Symbolism in art can give viewers an infinite wealth of insight as it indirectly depicts meanings and ideas. Objects, persons, or images can be endowed with metaphorical representations.
Symbols embody more than what we see at face value. Symbolism can be achieved through different ways. In art, it could be achieved through the characterization of people, stories, use of visual techniques or objects with common connotations, etc. Instead of displaying only the aesthetic features, art takes a whole new level, a greater depth when one is able to recognize meanings in symbols. Arts transcends its physical manifestation and becomes of spiritual as well as emotional aspect.
In this essay, an attempt will be made to decipher and analyze the real meanings of symbols in the paintings “Parnassus” by Mantegna and “The Tempest” by Giorgione. Mantegna is one of the most important figures in Renaissance art. He has a taste of the classical, as evinced in his body of work.
While also a Renaissance painter, not a much is known about Giorgione. Parnassus and The Tempest both depict landscape scenes, but many features and symbolic representations differ.Mantegna is known for the unemotional aspect of his paintings. The Parnassus, however, is a departure from it. The painting is a depiction of classic mythological figures in dynamic and animated interaction. It is set in a garden landscape, shown by the lattice fencing. It’s a symbolic representation to the mythic significance of the mountain of Parnassus as the home of musical and poetic inspiration. Here we can see the allegory to ancient ideals represented by various gods and goddesses.
Also present are the symbols of war and love, masculinity and femininity, as portrayed by the union of Apollo and Venus.On the other hand, The Tempest is one of the most mysterious paintings ever. There is no general concession as to what it represents or symbolizes. We see a woman breastfeeding a baby, her gaze fixed on us, the viewer.
The man gazes at the woman’s general direction, but there is no indication that the two figures are interconnected. Between them the picture of a landscape is prominent. A storm is brewing, as if threatening to wash away the serenity of the scene, but neither figure seems to mind it.The woman in The Tempest evokes the image of Mary as she is commonly depicted. Her nakedness could also suggest fertility, though the connection to the overall scene in unclear. It appears that the real meaning of this work is elusive.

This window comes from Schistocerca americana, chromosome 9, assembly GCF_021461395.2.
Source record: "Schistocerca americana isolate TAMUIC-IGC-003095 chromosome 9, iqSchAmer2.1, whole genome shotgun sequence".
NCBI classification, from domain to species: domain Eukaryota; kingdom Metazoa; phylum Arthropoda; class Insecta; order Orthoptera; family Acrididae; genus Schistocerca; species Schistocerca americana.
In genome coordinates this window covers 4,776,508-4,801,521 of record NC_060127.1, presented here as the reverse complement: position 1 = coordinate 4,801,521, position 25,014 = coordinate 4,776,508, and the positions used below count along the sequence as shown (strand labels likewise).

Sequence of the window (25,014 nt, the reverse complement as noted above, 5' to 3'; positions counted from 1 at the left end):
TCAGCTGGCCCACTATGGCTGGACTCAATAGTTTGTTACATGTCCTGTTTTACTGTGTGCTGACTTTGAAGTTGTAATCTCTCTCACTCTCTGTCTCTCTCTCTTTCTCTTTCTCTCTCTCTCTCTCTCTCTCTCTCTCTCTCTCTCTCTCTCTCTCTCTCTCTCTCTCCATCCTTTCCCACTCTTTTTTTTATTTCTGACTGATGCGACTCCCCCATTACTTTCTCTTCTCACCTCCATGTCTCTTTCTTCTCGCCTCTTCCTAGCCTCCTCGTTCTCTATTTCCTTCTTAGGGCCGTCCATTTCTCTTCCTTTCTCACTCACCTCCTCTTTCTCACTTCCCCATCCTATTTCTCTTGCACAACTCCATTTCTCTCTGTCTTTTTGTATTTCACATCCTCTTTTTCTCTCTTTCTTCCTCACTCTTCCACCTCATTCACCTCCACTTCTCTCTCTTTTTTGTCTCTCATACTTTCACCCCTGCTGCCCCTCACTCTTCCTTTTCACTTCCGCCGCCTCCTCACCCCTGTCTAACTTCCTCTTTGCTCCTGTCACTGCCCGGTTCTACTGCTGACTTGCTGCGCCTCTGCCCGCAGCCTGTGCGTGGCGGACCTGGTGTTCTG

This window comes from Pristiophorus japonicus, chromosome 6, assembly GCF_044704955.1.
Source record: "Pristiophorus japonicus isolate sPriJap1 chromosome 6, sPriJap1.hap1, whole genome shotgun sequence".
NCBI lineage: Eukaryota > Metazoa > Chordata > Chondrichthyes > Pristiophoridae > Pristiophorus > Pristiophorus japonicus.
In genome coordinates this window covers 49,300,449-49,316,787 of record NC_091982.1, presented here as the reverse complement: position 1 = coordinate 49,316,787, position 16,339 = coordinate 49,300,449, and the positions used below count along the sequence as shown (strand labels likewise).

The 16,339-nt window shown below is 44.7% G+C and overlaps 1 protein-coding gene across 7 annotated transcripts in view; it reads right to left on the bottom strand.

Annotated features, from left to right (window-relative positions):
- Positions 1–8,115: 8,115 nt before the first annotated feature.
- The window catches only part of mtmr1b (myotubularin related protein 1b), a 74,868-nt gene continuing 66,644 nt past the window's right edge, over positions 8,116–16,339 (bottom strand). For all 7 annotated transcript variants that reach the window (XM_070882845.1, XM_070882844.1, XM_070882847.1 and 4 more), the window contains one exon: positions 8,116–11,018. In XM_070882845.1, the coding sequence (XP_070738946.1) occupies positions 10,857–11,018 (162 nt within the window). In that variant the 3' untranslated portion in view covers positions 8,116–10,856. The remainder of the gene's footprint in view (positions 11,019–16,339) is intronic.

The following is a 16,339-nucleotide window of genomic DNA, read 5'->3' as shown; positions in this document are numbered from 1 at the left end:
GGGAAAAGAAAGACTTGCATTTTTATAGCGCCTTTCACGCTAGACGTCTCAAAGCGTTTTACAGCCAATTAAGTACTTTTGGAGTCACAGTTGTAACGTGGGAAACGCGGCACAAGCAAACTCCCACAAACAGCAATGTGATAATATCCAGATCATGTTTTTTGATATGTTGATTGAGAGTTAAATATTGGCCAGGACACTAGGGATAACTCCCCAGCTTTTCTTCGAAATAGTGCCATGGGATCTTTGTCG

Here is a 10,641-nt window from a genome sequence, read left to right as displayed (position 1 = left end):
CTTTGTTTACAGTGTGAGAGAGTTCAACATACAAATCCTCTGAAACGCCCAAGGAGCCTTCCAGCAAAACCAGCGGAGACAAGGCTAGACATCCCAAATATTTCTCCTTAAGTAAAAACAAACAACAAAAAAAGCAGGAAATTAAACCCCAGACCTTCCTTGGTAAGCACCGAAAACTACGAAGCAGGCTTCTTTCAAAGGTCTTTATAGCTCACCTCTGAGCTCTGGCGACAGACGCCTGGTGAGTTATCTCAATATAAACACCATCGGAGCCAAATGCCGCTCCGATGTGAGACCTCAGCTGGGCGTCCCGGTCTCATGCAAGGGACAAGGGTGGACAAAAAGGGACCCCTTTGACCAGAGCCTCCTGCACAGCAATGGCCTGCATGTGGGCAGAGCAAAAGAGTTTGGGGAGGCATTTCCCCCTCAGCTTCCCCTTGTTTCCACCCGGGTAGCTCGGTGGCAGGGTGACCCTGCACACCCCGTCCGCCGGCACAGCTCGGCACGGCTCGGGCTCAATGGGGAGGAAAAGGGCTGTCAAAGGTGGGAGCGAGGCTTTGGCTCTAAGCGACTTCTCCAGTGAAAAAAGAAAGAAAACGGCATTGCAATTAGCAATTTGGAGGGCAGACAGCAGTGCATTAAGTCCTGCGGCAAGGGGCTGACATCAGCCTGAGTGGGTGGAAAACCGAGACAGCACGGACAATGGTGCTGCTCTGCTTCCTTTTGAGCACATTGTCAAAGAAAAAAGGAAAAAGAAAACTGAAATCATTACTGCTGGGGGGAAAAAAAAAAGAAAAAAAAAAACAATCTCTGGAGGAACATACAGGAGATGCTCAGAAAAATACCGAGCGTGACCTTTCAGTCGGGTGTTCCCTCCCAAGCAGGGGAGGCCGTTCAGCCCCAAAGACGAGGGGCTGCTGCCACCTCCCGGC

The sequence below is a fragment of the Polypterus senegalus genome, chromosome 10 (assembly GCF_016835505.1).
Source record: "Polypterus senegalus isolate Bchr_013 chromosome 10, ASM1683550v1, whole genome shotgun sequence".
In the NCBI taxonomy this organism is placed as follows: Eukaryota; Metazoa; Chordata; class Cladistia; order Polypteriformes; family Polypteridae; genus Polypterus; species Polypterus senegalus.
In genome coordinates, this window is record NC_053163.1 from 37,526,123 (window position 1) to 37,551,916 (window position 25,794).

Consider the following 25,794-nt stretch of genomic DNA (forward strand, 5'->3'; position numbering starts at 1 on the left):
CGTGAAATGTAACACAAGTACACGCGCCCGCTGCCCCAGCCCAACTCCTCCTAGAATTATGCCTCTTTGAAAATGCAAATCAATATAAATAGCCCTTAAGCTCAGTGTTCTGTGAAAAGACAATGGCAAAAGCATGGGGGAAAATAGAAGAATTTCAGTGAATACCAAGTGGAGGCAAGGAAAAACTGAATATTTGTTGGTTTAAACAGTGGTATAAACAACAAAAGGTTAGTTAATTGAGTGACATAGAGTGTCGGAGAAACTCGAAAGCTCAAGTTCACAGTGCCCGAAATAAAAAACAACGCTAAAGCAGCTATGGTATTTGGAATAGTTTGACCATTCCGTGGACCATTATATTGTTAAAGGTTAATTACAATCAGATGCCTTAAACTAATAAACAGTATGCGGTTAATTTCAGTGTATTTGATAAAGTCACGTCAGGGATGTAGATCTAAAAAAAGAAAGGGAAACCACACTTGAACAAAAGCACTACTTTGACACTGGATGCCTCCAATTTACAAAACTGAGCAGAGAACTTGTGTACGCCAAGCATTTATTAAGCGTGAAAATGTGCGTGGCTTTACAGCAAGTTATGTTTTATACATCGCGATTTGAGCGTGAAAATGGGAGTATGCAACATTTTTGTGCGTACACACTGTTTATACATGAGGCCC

The meaning, it seems, lies in what the viewer can make of it. Unlike the Parnassus, any recognizable visual allusion in The Tempest is not readily depicted. Both paintings portray naked women, but the woman nursing a baby in The Tempest can be viewed as being a fertility figure, as opposed to Venus is Parnassus, being the goddess of love is characterized with an erotic nature.
While, the gods, and goddesses play as the prominent subject in Parnassus, the man and woman in The Tempest does not seem to be the most significant aspect of the painting. The landscape is a prominent feature, instead of serving as a background. It is suggested that Giorgione does not really have a subject, that the painting is done for it’s own sake and should be taken as a whole.
Each viewer can apply his own meaning depending on a myriad of factors—this includes the societal context, culture, and personal experience. Some meanings can be ambiguous. Art in itself do not represent a single interpretation, but many objects can represent universal ideals. Indeed, an attempt to evaluate and decipher a symbolic form in paintings could also tell us much about the painter and his time.
By the same token, that endeavor could also reflect our own time, our values and how it fares against the present context. In the absence of an outright symbolic representation, a painting’s meaning is ultimately dictated by our own.